Additionally, Mira is a heroine that I would like to see more often in YA fiction. Not only does she not fall immediately into a trope, but Mira’s anxiety and counting make her a more complex character. One of the largest ways her situation changes, is the way she must manage her anxiety attacks, because before she had calming pills, and now she has nothing. Away from the privilege and forced to sometimes have her attacks in public (since she has no real privacy), Mira has to confront these ideas about her mental health and methods of coping.
Mira represents a character that I think we need to read more about in YA fiction. She isn’t immediately self-sacrificing – and by that I mean she isn’t one of those characters who sacrifices everything and has no problems with it (ex. regrets, moments of doubt, etc). Don’t get me wrong, she tries and recognizes the noble struggle. But she does not immediately fall into the heroic martyr category. She misses her luxurious creams, mourns a much simpler time, and makes mistakes. Mira lived a sheltered life and now being among the real people, her entire world has changed. This kind of character growth requires a total upheaval and pain in some sense.
I think we are so used to our heroes and heroines being these people, who immediately put others first, and who have few flaws. But this belief does not allow them to be human, to be fallible. I would gladly read about more main characters, who are less heroes and more just people. I think that’s more realistic and even better. We cannot all be those heroes, but we can rise to heroic action, we can confront the fears inside of us, to be more than we think we are.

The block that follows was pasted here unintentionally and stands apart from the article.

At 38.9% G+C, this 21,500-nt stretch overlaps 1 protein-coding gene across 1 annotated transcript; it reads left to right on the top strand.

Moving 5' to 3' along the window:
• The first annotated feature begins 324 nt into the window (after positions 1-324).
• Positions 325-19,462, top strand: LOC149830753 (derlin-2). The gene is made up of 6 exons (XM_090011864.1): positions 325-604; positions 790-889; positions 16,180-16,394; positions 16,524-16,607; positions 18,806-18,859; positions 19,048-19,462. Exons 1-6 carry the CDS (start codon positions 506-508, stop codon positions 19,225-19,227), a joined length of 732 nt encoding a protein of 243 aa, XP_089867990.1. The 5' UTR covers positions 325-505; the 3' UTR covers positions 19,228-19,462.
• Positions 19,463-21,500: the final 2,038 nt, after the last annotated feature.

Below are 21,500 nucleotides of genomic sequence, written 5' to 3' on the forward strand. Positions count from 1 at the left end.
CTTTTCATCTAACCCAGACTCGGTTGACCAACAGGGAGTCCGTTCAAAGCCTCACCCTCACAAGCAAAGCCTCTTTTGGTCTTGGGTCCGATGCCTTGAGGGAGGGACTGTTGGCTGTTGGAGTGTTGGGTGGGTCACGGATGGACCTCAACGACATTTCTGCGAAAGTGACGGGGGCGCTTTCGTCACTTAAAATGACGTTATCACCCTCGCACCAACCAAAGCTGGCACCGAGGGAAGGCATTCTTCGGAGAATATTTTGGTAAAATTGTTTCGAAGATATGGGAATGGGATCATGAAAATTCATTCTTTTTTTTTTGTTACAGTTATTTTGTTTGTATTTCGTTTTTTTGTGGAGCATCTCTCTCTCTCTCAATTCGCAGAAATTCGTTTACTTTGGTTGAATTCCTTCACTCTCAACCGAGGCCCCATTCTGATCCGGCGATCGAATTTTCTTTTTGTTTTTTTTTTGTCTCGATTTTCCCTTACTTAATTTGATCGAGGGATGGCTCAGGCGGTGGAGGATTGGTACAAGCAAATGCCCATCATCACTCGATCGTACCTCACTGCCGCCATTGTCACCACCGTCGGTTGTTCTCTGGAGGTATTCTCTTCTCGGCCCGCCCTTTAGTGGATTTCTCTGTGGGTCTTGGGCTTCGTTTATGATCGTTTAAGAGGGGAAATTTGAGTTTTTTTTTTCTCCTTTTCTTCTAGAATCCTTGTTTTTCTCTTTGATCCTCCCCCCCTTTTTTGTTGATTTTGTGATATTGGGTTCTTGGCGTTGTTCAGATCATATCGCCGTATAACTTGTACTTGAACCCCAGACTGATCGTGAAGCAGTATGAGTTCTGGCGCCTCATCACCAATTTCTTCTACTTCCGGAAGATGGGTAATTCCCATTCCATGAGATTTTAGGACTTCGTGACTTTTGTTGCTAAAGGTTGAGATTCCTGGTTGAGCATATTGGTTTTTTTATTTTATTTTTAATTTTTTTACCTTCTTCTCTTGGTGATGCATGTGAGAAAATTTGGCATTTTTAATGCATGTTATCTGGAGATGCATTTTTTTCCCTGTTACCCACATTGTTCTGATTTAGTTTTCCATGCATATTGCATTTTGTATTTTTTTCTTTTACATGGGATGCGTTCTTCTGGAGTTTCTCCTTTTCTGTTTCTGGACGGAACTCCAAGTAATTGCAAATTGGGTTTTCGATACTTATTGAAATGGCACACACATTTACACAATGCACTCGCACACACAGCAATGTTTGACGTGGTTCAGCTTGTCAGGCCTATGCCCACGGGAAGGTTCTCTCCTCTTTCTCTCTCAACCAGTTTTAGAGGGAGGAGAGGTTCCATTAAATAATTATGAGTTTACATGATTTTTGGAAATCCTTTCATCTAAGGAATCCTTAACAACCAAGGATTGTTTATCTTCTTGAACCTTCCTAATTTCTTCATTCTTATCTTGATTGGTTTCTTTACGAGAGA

The Other Enjoyable Aspects
I know I haven’t spent much time talking about the other aspects of the plot, since Mira was my biggest enjoyment. I really enjoyed the world building, even though there were some moments, where it felt tedious. There is a large level of differences in the island cultures and some of the side characters are emblematic of these different beliefs and rituals. This is where I look forward to the next book the most, not only because we can spend more time in the real world – unlike the Pit – but also because I really loved the side characters. I enjoyed the stoic body guard, the passionate best friend, the fierce warrior, and many more. At the same time, in the end there are so many reveals in terms of magic, characters, and the story in general, that promises an intriguing sequel.
While it takes a while for this plot to heat up, once it does, you can become immersed in Mira’s transformation and the storyline. When it does, you become captivated by these political machinations, religious conspiracies, and magical realizations. Read this book for a fascinating heroine and then you’ll be swept away by a plot that has real promise for a sequel. Meadows lays the foundation for the series in this novel, and if you’re patient, I think you could really enjoy the world she builds. Sometimes it takes a while for us to realize that we live in chains, those we cannot see, but Mira’s journey is worth reading as a protagonist who struggles with the mantle of responsibility.
Disclaimer: I received this book in exchange for an honest review from Edelweiss.